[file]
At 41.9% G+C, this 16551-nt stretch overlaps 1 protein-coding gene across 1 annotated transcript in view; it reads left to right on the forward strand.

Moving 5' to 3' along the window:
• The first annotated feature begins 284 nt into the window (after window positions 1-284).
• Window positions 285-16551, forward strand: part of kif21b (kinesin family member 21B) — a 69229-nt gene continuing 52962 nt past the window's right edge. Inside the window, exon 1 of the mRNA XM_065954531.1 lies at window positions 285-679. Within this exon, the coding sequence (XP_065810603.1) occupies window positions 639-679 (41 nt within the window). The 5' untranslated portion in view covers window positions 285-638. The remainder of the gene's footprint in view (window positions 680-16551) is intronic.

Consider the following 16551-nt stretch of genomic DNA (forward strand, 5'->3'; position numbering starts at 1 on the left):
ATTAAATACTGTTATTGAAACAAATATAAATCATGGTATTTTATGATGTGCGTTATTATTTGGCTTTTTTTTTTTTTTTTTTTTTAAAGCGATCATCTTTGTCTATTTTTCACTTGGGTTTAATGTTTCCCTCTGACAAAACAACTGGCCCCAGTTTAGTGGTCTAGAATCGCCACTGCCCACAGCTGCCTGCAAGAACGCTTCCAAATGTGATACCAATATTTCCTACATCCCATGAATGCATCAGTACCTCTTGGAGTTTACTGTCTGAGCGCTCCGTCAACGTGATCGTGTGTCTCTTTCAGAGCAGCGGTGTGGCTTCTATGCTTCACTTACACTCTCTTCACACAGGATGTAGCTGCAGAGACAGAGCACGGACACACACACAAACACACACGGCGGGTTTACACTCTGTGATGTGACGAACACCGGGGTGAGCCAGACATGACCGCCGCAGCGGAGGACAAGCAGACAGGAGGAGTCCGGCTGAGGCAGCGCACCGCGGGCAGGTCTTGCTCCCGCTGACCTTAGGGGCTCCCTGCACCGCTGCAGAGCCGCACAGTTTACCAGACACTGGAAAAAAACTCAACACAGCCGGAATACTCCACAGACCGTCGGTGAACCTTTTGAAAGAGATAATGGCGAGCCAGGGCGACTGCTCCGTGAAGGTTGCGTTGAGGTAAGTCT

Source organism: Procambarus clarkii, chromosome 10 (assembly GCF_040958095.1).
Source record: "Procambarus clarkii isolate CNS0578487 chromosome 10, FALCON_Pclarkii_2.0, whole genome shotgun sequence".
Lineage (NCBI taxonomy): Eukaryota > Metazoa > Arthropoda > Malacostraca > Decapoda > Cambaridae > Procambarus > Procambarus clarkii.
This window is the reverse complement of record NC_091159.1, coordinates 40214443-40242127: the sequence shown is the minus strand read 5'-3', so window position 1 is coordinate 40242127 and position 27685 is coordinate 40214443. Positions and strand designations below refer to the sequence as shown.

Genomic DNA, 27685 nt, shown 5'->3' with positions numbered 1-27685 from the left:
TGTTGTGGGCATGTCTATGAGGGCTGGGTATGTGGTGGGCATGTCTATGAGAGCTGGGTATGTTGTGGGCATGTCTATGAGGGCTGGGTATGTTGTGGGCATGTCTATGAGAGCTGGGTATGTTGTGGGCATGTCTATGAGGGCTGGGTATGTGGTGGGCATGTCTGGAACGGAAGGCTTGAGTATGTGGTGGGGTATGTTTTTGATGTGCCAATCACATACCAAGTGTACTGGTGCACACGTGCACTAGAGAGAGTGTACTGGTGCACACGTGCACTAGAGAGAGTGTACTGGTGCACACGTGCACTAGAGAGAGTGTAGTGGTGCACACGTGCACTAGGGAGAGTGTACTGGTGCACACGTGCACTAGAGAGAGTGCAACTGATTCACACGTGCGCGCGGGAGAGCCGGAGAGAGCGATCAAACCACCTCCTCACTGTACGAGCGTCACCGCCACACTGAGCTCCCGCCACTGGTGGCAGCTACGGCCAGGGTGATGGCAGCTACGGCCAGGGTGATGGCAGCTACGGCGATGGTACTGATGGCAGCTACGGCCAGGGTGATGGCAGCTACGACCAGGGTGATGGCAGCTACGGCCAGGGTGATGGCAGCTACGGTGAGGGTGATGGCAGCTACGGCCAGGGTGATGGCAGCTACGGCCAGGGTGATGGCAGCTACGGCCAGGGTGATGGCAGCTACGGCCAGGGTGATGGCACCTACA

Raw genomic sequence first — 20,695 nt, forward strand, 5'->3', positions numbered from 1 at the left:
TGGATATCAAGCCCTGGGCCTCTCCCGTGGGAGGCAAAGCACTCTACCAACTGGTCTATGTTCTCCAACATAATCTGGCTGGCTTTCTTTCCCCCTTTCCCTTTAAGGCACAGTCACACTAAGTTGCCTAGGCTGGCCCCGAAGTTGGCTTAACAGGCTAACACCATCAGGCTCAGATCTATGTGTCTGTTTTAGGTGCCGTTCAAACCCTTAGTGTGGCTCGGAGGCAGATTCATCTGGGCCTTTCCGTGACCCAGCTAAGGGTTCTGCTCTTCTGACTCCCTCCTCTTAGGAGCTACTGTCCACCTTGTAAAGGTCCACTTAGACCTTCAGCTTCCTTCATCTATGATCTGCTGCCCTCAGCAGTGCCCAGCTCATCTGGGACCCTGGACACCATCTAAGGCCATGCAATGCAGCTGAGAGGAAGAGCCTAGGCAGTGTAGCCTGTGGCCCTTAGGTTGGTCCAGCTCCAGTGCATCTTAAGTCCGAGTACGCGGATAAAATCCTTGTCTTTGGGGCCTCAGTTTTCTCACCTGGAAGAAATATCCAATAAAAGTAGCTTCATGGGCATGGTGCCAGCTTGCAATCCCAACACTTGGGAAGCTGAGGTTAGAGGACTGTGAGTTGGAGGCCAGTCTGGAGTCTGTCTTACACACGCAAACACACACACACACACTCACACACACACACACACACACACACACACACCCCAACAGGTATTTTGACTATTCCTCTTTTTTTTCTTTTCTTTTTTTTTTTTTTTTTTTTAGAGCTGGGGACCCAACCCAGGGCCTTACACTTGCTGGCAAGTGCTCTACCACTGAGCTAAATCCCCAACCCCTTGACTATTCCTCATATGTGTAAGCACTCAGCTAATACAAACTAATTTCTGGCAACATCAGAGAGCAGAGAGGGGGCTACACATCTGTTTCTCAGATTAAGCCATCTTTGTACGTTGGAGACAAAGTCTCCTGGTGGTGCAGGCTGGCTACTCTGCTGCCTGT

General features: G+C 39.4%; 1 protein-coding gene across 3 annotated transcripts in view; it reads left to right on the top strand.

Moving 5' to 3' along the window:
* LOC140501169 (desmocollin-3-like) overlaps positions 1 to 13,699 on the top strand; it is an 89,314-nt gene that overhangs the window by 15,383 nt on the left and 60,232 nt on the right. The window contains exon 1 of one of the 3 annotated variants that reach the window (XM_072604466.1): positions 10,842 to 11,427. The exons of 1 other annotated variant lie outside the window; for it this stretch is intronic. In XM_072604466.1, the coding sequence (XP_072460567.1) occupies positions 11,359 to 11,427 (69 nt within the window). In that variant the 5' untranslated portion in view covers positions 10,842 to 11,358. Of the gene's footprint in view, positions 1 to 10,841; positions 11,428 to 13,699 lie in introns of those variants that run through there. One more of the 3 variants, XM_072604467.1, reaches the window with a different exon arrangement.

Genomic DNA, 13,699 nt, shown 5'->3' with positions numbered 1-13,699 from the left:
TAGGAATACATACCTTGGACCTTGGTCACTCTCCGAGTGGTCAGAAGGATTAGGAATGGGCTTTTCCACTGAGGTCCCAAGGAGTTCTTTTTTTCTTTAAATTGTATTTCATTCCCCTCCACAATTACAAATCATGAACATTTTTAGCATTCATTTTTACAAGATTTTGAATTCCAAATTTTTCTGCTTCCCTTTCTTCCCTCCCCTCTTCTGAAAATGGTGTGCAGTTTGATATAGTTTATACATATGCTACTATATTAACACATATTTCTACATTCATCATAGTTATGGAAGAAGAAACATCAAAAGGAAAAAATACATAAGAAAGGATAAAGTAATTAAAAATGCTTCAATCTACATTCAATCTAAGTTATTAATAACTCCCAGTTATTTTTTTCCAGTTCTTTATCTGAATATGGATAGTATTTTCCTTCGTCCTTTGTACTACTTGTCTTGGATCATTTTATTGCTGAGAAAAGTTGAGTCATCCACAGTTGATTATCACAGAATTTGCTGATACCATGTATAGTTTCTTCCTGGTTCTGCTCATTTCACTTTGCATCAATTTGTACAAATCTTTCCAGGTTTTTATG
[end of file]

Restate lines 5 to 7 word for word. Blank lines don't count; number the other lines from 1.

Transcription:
Consider the following 16551-nt stretch of genomic DNA (forward strand, 5'->3'; position numbering starts at 1 on the left):
ATTAAATACTGTTATTGAAACAAATATAAATCATGGTATTTTATGATGTGCGTTATTATTTGGCTTTTTTTTTTTTTTTTTTTTTAAAGCGATCATCTTTGTCTATTTTTCACTTGGGTTTAATGTTTCCCTCTGACAAAACAACTGGCCCCAGTTTAGTGGTCTAGAATCGCCACTGCCCACAGCTGCCTGCAAGAACGCTTCCAAATGTGATACCAATATTTCCTACATCCCATGAATGCATCAGTACCTCTTGGAGTTTACTGTCTGAGCGCTCCGTCAACGTGATCGTGTGTCTCTTTCAGAGCAGCGGTGTGGCTTCTATGCTTCACTTACACTCTCTTCACACAGGATGTAGCTGCAGAGACAGAGCACGGACACACACACAAACACACACGGCGGGTTTACACTCTGTGATGTGACGAACACCGGGGTGAGCCAGACATGACCGCCGCAGCGGAGGACAAGCAGACAGGAGGAGTCCGGCTGAGGCAGCGCACCGCGGGCAGGTCTTGCTCCCGCTGACCTTAGGGGCTCCCTGCACCGCTGCAGAGCCGCACAGTTTACCAGACACTGGAAAAAAACTCAACACAGCCGGAATACTCCACAGACCGTCGGTGAACCTTTTGAAAGAGATAATGGCGAGCCAGGGCGACTGCTCCGTGAAGGTTGCGTTGAGGTAAGTCT

Source organism: Procambarus clarkii, chromosome 10 (assembly GCF_040958095.1).